By Ken MacLeod
All golf courses in Tulsa and public courses in Oklahoma City and Edmond are currently closed, but most of the nation’s courses remain open according to three groups tracking the COVID-19 pandemic and its impact on golf across the country.
The National Golf Foundation has a new website devoted to tracking course closures. The site was out-of-date as soon as it went live, of course, because these things are changing by the minute. But as a general guide, it shows what the state of the game looked like at least a day or two ago.
The Golf Course Superintendents Association is also closely monitoring the different reactions across the country. It’s updated state-by-state list shows the few states that have closed all courses while most are a mixed bag or completely open. You can view that list here.
Golf Advisor is also monitoring the situation nationwide and has a host of links to stories about the situation in each state. View that here.
It appears that 12 states have shut down all golf courses while some have shut them down only to reopen. While golf seems uniquely suited – given the precautions now standard at most courses – to provide a safe relief from countless hours at home, there is obviously still a risk of transmission if you play with someone infected and get too close.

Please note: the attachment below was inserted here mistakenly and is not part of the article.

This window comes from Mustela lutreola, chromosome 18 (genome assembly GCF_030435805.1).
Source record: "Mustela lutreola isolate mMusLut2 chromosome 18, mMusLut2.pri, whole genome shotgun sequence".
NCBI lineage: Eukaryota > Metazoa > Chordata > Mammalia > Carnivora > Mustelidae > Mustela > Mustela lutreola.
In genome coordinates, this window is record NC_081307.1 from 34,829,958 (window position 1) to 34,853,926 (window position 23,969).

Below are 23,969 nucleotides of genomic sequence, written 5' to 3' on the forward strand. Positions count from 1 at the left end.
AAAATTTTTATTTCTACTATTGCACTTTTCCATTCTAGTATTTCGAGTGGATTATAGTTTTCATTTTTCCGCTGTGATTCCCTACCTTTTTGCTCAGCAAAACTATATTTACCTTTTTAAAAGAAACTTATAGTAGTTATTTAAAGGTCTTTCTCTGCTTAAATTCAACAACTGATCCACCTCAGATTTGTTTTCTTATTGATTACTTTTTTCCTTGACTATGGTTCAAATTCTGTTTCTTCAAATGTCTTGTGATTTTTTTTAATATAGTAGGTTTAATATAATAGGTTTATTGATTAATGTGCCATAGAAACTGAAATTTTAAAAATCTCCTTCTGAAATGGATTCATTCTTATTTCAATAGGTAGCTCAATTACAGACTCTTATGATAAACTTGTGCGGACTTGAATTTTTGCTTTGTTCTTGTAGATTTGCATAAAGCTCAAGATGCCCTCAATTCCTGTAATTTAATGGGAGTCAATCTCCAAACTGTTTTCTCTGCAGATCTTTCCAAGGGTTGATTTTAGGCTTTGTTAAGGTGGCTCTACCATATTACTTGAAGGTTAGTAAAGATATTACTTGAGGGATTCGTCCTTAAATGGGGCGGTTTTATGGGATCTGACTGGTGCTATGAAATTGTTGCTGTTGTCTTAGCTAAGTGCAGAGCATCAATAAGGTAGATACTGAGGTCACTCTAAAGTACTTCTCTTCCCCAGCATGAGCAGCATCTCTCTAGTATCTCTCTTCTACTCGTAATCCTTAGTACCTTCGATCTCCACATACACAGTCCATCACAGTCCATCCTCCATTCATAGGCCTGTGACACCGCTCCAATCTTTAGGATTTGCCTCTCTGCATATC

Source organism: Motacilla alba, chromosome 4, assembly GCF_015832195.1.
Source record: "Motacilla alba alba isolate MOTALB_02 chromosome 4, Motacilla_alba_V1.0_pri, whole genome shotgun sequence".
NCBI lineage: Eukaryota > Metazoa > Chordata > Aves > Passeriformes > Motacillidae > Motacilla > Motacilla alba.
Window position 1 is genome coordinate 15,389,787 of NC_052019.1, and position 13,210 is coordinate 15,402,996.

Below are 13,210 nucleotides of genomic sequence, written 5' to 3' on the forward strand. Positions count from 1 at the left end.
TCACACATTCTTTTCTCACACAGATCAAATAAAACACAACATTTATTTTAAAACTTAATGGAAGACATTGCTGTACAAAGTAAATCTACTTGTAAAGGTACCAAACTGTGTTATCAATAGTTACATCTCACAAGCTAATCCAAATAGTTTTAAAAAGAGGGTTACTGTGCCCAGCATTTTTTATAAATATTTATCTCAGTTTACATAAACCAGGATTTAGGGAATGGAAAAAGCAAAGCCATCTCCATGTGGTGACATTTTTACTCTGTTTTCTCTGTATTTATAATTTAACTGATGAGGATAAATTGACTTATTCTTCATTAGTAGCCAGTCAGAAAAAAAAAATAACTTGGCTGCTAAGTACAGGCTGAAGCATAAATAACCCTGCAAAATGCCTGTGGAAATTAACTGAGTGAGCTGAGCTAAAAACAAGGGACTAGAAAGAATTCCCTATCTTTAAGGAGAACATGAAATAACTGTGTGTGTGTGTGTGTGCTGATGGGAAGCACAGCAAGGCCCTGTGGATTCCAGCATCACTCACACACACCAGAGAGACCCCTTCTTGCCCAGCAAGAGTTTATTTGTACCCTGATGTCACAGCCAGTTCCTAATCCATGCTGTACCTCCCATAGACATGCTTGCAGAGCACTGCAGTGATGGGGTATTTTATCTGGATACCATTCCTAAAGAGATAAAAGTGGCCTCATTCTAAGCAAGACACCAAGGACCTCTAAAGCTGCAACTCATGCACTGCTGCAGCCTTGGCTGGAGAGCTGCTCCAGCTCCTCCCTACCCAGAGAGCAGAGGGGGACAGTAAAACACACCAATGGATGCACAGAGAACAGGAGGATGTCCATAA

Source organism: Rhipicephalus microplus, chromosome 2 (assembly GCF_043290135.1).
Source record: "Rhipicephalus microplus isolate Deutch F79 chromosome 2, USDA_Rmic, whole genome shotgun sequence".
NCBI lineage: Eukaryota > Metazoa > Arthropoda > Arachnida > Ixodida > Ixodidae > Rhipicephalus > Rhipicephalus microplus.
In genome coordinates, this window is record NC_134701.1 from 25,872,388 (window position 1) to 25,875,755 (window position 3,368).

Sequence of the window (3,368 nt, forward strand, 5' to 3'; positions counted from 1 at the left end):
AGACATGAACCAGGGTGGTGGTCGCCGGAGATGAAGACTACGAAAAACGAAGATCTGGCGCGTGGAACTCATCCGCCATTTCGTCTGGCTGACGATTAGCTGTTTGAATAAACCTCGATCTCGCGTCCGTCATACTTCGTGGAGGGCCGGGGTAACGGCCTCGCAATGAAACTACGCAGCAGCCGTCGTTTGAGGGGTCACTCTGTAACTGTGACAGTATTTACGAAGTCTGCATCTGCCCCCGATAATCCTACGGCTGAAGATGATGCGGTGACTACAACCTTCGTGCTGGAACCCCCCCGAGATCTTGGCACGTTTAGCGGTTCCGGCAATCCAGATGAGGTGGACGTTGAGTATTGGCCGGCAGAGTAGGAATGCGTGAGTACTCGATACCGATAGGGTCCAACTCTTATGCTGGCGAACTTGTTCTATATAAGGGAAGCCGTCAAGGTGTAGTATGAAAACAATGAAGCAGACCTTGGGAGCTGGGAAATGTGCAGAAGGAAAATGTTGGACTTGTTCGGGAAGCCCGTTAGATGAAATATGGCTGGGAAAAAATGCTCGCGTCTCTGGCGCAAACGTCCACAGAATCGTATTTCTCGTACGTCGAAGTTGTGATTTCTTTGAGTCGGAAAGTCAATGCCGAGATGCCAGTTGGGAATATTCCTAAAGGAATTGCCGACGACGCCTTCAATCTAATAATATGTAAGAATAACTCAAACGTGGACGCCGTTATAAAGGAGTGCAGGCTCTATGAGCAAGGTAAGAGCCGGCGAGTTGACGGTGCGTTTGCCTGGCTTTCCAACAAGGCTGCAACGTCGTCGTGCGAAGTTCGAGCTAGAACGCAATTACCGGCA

Most golf courses outside of those mandated to close by the recent executive orders issued in Tulsa, Oklahoma City and Edmond are remaining open as of Tuesday. Oklahoma City Golf & Country Club, one of the state’s premier courses, is celebrating a reopening today of its renowned Perry Maxwell layout after being closed since Feb. 3, 2019 for a huge renovation and restoration by architect Tripp Davis. Just outside of the Tulsa city limits golf is being played at public and private courses in Broken Arrow, Owasso, Claremore, Sapulpa and other locales.
It’s a mixed message locally and nationally. Many advocates believe golf is one of the safest activities you can engage in and provides much needed mental health as well as physical benefits during this pandemic. On the other hand, there is no arguing that staying at home is ultimately safer for the individual and the collective society. Where do you draw the line? The entire country is grappling with that question. According to the charts above, most believe the risk of transmission at a golf course using proper precautions is so low as to be negligible.